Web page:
At the peak of the heat of the day, I sit on my patio at La Mamounia, in Marrakech. Palm trees with their fronds stretched down, the sound of birds, a mechanical hum relating to the hotel’s operations. I lower my head to peer through mint green balusters of the patio, and there is the red city, the buildings of peach, of terra cotta, squared off, round domes. The walls have holes in them, not as I first imagined, for rifles or for wooden supports of some kind, but to allow the clay to breathe, so that it does not dry and collapse.
Earlier, before the temperatures topped 100 degrees, we’d walked around the Medina, the old town, and the souks. There was the Koutoubia Mosque, the one that I saw light up at night from the hotel’s Moroccan bar, while drinking a very strong gin and tonic.
The minaret is topped with four gold balls. These are actually gilded copper. There are several stories about the orgins of these orbs, including that the gold was donated by a wealthy woman as penance for eating during Ramadan. The contents of her jewelery box, melted and coated on the top of mosque. That was the the story favored by our guide, Kadijah, who had definite opinions on many subjects .
The fountains are usually filled, but aren’t now because it is summer. There are cats everywhere, many orange tabbies. The souk is like the bazaar in Istanbul, but there is traffic, in the form of donkeys holding bolts of things, of motorbikes and sometimes trucks. Pardon, madame, attention, madame. The vendors were cleaning the sidewalk in front of their space with hoses, and my hem got wet. I was glad, though to be wearing the long dress even though I saw many tourists who were not. I saw women wearing long mummuu-like robes, and some with head coverings and some with their faces covered as well. For sale was everything — bug spray, babouches (those pointy slippers), mirrors.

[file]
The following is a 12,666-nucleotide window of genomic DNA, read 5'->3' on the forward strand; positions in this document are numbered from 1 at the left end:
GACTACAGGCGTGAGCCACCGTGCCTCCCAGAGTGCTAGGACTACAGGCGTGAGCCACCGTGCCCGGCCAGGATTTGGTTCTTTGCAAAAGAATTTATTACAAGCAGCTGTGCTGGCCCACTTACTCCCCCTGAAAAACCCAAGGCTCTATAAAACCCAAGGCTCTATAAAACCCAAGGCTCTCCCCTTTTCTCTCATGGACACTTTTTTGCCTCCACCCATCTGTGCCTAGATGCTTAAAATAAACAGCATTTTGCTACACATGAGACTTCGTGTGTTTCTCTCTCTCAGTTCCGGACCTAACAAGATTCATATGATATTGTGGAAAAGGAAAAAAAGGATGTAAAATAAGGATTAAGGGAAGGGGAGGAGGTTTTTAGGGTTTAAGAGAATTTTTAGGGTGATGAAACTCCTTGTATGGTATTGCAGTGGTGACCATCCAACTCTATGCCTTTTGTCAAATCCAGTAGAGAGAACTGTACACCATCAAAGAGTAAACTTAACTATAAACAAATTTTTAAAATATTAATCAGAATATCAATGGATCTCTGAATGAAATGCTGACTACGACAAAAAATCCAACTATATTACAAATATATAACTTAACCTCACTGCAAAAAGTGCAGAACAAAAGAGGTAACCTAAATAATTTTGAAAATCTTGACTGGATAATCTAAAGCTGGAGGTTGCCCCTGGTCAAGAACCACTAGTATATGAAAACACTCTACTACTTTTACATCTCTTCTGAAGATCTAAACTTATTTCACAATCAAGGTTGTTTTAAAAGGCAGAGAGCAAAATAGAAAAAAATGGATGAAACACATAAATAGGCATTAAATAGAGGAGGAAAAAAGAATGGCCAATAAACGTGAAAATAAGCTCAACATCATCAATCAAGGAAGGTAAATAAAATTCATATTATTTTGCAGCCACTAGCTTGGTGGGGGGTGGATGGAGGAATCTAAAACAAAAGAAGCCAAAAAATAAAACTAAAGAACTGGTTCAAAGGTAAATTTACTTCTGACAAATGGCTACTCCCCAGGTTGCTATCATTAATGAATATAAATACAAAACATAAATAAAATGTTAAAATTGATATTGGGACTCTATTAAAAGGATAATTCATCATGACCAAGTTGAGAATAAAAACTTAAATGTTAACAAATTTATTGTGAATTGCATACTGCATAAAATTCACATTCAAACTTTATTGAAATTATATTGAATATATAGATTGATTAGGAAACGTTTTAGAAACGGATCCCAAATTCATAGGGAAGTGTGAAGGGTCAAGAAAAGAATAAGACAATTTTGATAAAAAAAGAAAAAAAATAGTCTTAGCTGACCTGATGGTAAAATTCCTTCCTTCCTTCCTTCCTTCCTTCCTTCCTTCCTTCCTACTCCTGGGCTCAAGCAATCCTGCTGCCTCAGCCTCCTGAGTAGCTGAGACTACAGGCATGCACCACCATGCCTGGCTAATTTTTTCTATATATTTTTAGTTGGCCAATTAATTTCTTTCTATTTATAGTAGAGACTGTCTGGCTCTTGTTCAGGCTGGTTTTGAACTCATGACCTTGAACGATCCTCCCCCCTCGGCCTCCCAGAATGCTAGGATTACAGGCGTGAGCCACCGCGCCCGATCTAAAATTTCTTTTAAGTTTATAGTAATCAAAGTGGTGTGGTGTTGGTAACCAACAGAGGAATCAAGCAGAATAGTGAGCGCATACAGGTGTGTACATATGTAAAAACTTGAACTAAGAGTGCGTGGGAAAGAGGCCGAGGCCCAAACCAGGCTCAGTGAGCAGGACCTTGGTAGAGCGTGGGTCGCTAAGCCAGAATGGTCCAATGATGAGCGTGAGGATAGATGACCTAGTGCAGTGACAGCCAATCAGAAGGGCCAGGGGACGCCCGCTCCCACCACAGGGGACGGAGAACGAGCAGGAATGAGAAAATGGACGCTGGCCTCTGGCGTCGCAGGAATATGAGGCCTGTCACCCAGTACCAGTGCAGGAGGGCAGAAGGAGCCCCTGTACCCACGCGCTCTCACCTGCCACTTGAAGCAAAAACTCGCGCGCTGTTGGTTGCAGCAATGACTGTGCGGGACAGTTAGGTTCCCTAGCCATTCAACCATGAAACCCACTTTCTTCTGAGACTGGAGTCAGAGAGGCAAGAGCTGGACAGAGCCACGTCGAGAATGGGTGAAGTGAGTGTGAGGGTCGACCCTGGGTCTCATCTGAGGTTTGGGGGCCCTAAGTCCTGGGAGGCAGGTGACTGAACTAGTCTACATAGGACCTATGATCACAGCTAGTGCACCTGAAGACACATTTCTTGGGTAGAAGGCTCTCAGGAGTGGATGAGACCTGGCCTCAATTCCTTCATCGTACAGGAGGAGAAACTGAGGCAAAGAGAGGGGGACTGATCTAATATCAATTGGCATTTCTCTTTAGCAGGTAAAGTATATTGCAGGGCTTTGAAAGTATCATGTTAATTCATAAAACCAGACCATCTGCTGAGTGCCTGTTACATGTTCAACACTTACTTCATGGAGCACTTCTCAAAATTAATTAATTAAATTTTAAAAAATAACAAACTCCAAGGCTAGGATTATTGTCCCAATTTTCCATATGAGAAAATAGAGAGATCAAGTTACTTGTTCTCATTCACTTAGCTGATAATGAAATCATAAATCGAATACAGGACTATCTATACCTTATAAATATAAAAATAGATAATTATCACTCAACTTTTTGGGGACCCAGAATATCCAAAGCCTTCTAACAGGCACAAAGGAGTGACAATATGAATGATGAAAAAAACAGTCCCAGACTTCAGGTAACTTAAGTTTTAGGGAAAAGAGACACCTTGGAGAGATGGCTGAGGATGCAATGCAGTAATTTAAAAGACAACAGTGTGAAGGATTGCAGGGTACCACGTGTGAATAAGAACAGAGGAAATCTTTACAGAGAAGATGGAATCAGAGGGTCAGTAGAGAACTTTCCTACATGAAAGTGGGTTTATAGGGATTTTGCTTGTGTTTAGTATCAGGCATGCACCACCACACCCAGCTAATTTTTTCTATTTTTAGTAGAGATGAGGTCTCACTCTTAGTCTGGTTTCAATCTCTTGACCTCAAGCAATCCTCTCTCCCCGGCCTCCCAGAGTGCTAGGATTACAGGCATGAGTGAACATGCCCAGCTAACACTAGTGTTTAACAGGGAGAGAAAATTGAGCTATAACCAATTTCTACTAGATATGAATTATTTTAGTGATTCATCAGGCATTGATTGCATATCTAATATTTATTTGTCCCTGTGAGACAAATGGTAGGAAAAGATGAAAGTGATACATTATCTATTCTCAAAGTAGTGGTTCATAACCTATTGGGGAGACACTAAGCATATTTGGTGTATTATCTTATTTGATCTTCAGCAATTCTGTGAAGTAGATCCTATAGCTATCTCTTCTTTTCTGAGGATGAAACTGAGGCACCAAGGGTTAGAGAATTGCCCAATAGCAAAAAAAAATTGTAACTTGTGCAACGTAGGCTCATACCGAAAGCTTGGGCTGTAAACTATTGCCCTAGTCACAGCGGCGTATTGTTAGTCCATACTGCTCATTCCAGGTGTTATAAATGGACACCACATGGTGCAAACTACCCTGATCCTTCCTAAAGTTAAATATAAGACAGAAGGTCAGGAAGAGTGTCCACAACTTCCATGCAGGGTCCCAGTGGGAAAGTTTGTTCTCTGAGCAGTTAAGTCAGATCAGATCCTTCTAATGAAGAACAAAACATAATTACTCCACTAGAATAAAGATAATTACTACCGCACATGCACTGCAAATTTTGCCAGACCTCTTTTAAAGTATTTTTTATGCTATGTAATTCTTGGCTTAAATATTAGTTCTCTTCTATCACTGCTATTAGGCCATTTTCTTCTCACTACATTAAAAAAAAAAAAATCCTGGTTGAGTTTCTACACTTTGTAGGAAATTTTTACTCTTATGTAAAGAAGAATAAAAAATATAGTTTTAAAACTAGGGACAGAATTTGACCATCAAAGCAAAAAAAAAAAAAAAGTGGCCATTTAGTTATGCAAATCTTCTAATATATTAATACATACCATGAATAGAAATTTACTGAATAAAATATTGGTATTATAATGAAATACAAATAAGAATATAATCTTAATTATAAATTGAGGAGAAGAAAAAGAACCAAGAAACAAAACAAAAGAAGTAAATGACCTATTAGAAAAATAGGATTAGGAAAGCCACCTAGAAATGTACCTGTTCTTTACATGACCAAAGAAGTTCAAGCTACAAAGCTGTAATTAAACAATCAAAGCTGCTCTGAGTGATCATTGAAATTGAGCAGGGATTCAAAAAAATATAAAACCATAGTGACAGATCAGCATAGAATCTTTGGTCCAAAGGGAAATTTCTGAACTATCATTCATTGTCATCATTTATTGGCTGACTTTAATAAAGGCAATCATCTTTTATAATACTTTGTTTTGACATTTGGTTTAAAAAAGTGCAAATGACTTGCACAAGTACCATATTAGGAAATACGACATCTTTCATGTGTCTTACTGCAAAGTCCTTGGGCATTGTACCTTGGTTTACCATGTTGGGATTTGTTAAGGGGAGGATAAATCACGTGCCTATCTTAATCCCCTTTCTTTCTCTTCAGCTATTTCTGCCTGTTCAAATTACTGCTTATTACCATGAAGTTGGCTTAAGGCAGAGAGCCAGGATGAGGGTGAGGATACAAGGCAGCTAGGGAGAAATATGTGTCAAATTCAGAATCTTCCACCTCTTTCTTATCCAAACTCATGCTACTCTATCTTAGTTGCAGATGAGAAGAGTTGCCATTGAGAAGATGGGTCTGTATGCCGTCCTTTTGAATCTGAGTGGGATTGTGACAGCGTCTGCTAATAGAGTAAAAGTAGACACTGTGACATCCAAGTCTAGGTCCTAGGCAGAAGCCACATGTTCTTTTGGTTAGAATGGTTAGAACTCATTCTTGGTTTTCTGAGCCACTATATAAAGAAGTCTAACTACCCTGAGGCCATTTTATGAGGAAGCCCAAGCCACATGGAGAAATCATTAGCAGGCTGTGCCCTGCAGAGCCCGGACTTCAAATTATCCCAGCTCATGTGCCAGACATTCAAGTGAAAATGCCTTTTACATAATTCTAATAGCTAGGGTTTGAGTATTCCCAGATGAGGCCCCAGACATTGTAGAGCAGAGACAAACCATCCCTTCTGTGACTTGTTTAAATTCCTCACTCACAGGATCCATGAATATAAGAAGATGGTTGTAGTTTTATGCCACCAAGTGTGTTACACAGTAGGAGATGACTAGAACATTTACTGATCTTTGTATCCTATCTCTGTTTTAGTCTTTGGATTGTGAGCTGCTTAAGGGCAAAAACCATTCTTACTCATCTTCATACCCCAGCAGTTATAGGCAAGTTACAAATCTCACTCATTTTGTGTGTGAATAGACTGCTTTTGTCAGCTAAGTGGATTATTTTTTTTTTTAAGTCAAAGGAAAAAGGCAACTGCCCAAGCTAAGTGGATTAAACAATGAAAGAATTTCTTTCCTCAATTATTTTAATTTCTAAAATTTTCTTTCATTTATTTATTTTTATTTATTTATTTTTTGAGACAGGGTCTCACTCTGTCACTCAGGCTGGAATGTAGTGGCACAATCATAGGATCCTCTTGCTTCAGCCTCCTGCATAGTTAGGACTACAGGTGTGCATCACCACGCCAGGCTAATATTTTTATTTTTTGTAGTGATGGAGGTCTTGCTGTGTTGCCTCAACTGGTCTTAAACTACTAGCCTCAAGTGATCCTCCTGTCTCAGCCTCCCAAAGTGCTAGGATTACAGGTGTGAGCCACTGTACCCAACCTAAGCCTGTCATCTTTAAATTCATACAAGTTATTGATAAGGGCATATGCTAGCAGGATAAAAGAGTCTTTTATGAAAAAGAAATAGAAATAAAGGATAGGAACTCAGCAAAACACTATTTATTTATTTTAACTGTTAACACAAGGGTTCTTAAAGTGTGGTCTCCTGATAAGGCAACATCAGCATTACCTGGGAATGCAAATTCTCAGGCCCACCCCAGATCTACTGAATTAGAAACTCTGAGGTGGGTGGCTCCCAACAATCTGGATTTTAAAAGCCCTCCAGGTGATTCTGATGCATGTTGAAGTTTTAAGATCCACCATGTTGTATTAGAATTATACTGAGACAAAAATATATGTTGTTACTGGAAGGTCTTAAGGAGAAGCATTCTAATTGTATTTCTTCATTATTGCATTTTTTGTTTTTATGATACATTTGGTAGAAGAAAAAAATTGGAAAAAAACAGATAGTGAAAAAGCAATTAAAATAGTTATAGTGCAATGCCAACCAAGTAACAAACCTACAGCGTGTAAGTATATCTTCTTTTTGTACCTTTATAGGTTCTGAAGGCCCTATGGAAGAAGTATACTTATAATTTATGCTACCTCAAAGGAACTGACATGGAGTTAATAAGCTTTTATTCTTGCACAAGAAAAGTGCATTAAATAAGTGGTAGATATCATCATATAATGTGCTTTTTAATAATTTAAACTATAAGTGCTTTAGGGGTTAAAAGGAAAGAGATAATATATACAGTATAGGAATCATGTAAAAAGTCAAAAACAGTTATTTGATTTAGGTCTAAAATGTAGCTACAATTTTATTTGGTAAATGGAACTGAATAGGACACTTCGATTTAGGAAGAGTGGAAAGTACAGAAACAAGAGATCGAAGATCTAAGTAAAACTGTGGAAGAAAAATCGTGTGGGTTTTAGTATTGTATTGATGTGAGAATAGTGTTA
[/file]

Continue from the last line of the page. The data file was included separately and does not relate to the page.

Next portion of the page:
There was the area of the souk that was filled with craftspeople. These were mostly men, working repetitively, banging steel, in those places the souk smelled metallic, and then there was “the market of skins”, and it smelled like flesh. There were cream colored, ragged edged piles of hides. Some were dyed unnatural colors and hanging. There was the tannery area but we did not go to it. There was an empty hole in the wall that was an empty store, not in use, perhaps, Kadijah said, to some sort of a family dispute. The steel workers were banging away, and when one man saw us approach with our cameras he held up his finger and shook it, forbiddingly. No photos.
There were men cutting shapes out of fabric, and a man making a sandal, with many completed sandals in a pile beneath him. There were men using nails to perforate metal to make the lamps. In the store the guide took us to for the clothing the man said he had 12 women and 5 men in his factory making everything by hand, the fabric, the embroidery, the buttons made of thread.
There were piles of pastries covered with flies.
There was the Berber pharmacy and the gregarious man in the black robe who rubbed nigella seeds in a cotton, in black cotton, onto his hand and then held one nostril shut and had us breathe in deeply, and then the other. And he rubbed us with amber, and other things, argan lotion, and he gave a male tourist ginseng and said it would help his libido.When he realized we weren’t going to buy anything, the light went out of his eyes.
At the carpet store, I sat down for a moment and was offered mint tea. I declined, and I was asked by the man whether I was the group leader and when I said no and he said I would come back later and we would talk. About carpets, I said, and he said, yes we will talk about carpets, and not about marriage. As if these two things had some sort of natural nexus.